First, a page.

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IDENTITY 101

User Authentication: An Introduction

User authentication is the foundation of ensuring digital identities and information are protected. Your digital identity is who you are and what you do and store online. Therefore, to be able to access that information and those sites, you will need to validate – authenticate you are who you are.

User Authentication Definition

“An act, process, or method of showing something (such as an identity, a piece of art, or a financial transaction) to be real, true, or genuine.”

This applies to any number of things or individuals. It answers the questions, is this real, is this legitimate, are you who you say you are.

Identity theft is on the rise and is something you must guard against, whether digital or not. Your identity allows access to any number of privileges and resources, from driving to working to accessing your bank accounts. Authentication is how your identity is confirmed or validated.

When you open a bank account, you are asked to provide identification. This is often a birth certificate, a driver’s license, Social Security number, address, and more. The financial institution has an authentication process by which they validate that you are who you say you are. From there, they have you sign documents, making that token, your signature, a line of validation moving forward. That is the authentication step.

You can also protect your identity by adding additional protection and requirements for authentication. By adding alerts or locks on your credit, you increase the required steps for authentication, which can stop someone from opening accounts in your name, as this would require additional steps to validate the identity.

User authentication is not new, nor is different levels of user authentication. Whether it’s showing a government ID, providing a Social Security number, providing a short-form birth certificate or a long-form one, the level of authentication required is typically proportional to the sensitivity of the information or access involved.


Digital authentication

Basic authentication

Digital authentication, or user authentication in the digital world, is the process of verifying the user is who they say they are. This is done at the basic level of matching a username and password to what was entered upon registration. If you meet those two basic authentication criteria, you are authorized for access.

This is also one of the most vulnerable points in security. When entering user ID and passwords you could be inadvertently offering up your information to potential hackers. This can happen any number of ways:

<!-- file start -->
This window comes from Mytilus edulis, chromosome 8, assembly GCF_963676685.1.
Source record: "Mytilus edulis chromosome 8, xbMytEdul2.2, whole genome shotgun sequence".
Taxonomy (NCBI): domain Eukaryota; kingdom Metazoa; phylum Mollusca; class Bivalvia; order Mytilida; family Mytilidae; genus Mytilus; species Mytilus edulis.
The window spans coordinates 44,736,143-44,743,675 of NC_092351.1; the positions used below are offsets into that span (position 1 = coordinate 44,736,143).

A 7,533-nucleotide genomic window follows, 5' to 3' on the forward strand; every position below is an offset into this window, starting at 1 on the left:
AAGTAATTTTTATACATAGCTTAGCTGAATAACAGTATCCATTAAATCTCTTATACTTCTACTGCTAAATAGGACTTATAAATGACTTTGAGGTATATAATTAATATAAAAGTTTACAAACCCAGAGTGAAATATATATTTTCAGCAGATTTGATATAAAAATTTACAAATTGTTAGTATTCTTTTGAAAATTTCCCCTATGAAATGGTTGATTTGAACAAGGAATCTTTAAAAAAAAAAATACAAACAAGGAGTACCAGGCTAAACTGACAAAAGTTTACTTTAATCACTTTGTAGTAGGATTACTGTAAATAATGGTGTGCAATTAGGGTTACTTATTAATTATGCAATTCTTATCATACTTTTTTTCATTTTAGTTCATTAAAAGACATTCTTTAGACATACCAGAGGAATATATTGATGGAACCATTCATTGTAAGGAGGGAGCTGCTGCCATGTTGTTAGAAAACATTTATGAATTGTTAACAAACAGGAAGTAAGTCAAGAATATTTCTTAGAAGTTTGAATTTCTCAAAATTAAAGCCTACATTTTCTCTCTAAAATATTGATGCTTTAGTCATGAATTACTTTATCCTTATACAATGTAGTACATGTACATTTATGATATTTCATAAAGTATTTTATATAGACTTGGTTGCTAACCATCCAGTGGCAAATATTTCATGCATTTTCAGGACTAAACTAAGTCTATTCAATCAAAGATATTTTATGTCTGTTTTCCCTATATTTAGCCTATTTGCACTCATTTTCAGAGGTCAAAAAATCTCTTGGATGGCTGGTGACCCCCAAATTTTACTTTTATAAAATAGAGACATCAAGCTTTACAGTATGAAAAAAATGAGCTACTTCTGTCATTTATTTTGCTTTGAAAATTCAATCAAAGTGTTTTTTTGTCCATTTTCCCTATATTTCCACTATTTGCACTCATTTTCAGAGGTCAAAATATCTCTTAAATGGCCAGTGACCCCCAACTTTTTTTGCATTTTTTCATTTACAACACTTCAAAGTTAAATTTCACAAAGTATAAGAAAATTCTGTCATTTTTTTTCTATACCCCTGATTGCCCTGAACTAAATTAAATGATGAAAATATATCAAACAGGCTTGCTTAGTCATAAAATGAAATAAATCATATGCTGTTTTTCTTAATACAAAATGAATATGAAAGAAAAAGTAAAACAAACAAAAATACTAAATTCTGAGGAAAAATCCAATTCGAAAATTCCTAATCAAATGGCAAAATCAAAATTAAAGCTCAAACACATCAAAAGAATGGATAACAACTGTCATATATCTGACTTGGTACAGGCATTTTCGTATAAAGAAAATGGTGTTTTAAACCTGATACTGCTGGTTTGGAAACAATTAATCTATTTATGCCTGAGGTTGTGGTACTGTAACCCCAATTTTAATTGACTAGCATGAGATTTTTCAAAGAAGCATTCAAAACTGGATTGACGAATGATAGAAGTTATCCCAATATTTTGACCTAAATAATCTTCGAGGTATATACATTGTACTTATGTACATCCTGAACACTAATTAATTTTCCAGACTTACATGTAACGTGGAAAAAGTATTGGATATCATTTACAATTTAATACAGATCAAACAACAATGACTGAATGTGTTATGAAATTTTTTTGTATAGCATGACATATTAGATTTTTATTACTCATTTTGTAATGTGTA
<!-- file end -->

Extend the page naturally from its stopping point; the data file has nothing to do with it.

• Using public networks
  • Clicking on a phishing email
  • Someone could be watching over your shoulder
  • Malware on your computer could be tracking keystrokes

It’s also likely that at some point you’ve forgotten a username or password and have to click on the reset link, further making you vulnerable, as you now likely have to access your email or mobile device.

Multi-factor authentication

To further protect against cyber threats, many sites, companies, and platforms have set up multi-factor authentication (MFA). This can be a simple two-factor authentication (2FA) or a more robust and adaptive process for authentication.

A few examples of MFA include:

  • Validating the image/token you’ve selected at registration is correct
  • Entering a pin number
  • Answering a question
  • A biometric scan (face, fingerprint, retina)
  • Response to a push notification (authorize on a mobile device, enter a sent code)

Each of these offers more opportunities to authenticate that you are the user, which serves as additional protection and security for your identity and your information. It also serves to protect access to the networks and services you are using.

Authentication vs Authorization

Authentication is what enables any number of organizations or services to ensure that you are who you say you are before providing access to information or content. But how does that Different from Authorization?

  • Authentication verifies you are who you say you are.
  • Authorization is what your authenticated identity allows you to access.

This can be seen in access levels on shared folders. Typically, shared folders have different access settings, where users can be designated as:

  • Administrator
  • Editor
  • Read/View

Each of those levels comes with different rights and access responsibilities. That is the authorization level, and it is based on the login credentials, the authentication step, for each user.

User authentication is the first step in gaining access and in protecting your identity.

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